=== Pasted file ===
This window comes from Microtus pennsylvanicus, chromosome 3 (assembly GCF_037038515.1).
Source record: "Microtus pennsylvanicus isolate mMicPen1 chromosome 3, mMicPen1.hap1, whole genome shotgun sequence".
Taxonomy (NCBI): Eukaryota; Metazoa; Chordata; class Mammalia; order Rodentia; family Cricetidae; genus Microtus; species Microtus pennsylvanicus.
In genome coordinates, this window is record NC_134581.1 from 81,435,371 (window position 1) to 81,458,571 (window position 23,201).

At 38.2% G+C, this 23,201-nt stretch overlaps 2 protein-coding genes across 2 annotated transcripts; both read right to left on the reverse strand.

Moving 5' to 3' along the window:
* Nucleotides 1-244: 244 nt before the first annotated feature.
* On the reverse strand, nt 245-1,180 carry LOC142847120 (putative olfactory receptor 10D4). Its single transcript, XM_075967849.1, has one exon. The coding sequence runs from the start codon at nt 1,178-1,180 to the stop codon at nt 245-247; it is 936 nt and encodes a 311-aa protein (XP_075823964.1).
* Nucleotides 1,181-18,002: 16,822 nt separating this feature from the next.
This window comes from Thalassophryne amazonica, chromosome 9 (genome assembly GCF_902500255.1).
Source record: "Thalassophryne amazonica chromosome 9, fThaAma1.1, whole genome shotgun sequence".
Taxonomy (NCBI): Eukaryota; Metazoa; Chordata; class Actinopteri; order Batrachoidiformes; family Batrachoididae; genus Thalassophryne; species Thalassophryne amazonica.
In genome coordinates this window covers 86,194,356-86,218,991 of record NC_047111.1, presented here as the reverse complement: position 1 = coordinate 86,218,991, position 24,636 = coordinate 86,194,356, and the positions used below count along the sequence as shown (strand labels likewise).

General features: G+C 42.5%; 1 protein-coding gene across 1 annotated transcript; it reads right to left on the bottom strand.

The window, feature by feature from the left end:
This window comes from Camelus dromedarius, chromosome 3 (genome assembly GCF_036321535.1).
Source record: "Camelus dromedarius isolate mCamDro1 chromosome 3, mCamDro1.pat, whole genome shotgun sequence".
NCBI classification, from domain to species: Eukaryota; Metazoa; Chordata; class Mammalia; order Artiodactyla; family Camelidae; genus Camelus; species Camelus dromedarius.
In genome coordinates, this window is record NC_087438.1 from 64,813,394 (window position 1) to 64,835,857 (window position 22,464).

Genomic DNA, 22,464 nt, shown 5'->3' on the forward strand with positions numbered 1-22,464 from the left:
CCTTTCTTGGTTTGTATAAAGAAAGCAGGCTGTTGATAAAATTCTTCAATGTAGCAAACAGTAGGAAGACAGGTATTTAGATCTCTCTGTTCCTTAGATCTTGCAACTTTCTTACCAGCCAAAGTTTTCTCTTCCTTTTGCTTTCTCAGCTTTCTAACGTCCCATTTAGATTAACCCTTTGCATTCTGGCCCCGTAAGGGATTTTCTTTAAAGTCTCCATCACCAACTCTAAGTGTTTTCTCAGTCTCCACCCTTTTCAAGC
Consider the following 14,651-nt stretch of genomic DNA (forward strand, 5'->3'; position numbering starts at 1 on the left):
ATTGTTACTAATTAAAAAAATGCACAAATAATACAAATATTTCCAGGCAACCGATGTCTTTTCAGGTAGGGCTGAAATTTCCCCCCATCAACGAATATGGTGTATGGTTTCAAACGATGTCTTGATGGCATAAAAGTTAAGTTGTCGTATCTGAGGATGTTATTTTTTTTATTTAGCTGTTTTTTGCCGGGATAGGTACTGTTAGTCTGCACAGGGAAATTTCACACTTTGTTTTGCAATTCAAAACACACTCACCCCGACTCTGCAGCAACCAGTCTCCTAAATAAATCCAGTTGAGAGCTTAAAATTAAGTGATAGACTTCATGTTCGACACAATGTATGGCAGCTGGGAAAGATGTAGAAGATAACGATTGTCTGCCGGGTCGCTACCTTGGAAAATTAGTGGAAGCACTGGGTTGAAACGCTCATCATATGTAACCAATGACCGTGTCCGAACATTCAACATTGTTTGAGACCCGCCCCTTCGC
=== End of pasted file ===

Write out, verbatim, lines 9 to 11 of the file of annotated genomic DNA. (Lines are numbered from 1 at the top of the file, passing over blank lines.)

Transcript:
* Nucleotides 1,181-18,002: 16,822 nt separating this feature from the next.
This window comes from Thalassophryne amazonica, chromosome 9 (genome assembly GCF_902500255.1).
Source record: "Thalassophryne amazonica chromosome 9, fThaAma1.1, whole genome shotgun sequence".